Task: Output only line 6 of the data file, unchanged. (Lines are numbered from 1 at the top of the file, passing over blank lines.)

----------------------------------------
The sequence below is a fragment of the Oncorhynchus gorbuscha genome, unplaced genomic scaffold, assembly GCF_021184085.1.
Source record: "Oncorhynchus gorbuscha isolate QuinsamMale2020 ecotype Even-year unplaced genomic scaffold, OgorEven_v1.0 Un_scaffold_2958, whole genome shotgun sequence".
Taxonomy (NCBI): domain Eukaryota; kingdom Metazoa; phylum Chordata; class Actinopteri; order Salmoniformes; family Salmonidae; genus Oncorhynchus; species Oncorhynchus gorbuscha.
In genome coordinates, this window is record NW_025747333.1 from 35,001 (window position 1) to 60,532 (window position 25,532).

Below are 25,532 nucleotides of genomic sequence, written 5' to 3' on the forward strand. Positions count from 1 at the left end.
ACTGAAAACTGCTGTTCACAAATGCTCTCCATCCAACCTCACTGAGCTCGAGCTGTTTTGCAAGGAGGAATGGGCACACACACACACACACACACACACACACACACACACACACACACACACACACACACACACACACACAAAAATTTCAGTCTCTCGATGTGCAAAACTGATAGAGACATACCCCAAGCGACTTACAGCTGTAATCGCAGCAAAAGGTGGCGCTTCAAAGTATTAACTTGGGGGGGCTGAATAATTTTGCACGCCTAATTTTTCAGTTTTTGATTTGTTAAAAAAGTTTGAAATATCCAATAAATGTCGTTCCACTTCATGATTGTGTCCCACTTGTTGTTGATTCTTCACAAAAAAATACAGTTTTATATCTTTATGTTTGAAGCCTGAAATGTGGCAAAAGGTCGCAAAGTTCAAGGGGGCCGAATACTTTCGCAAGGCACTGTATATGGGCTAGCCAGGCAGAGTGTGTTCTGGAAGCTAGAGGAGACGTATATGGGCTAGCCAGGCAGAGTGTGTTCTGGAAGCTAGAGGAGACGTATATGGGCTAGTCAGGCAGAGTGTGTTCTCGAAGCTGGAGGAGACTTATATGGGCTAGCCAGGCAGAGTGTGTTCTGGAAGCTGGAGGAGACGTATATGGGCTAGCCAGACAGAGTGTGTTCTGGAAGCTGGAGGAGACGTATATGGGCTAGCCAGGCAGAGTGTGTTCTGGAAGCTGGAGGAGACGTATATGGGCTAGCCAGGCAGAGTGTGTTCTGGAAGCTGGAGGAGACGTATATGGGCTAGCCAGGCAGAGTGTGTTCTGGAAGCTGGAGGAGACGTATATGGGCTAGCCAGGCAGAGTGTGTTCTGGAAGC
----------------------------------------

ACTGAAAACTGCTGTTCACAAATGCTCTCCATCCAACCTCACTGAGCTCGAGCTGTTTTGCAAGGAGGAATGGGCACACACACACACACACACACACACACACACACACACACACACACACACACACACACACACACACACAAAAATTTCAGTCTCTCGATGTGCAAAACTGATAGAGACATACCCCAAGCGACTTACAGCTGTAATCGCAGCAAAAGGTGGCGCTTCAAAGTATTAACTTGGGGGGGCTGAATAATTTTGCACGCCTAATTTTTCAGTTTTTGATTTGTTAAAAAAGTTTGAAATATCCAATAAATGTCGTTCCACTTCATGATTGTGTCCCACTTGTTGTTGATTCTTCACAAAAAAATACAGTTTTATATCTTTATGTTTGAAGCCTGAAATGTGGCAAAAGGTCGCAAAGTTCAAGGGGGCCGAATACTTTCGCAAGGCACTGTATATGGGCTAGCCAGGCAGAGTGTGTTCTGGAAGCTAGAGGAGACGTATATGGGCTAGCCAGGCAGAGTGTGTTCTGGAAGCTAGAGGAGACGTATATGGGCTAGTCAGGCAGAGTGTGTTCTCGAAGCTGGAGGAGACTTATATGGGCTAGCCAGGCAGAGTGTGTTCTGGAAGCTGGAGGAGACGTATATGGGCTAGCCAGACAGAGTGTGTTCTGGAAGCTGGAGGAGACGTATATGGGCTAGCCAGGCAGAGTGTGTTCTGGAAGCTGGAGGAGACGTATATGGGCTAGCCAGGCAGAGTGTGTTCTGGAAGCTGGAGGAGACGTATATGGGCTAGCCAGGCAGAGTGTGTTCTGGAAGCTGGAGGAGACGTATATGGGCTAGCCAGGCAGAGTGTGTTCTGGAAGC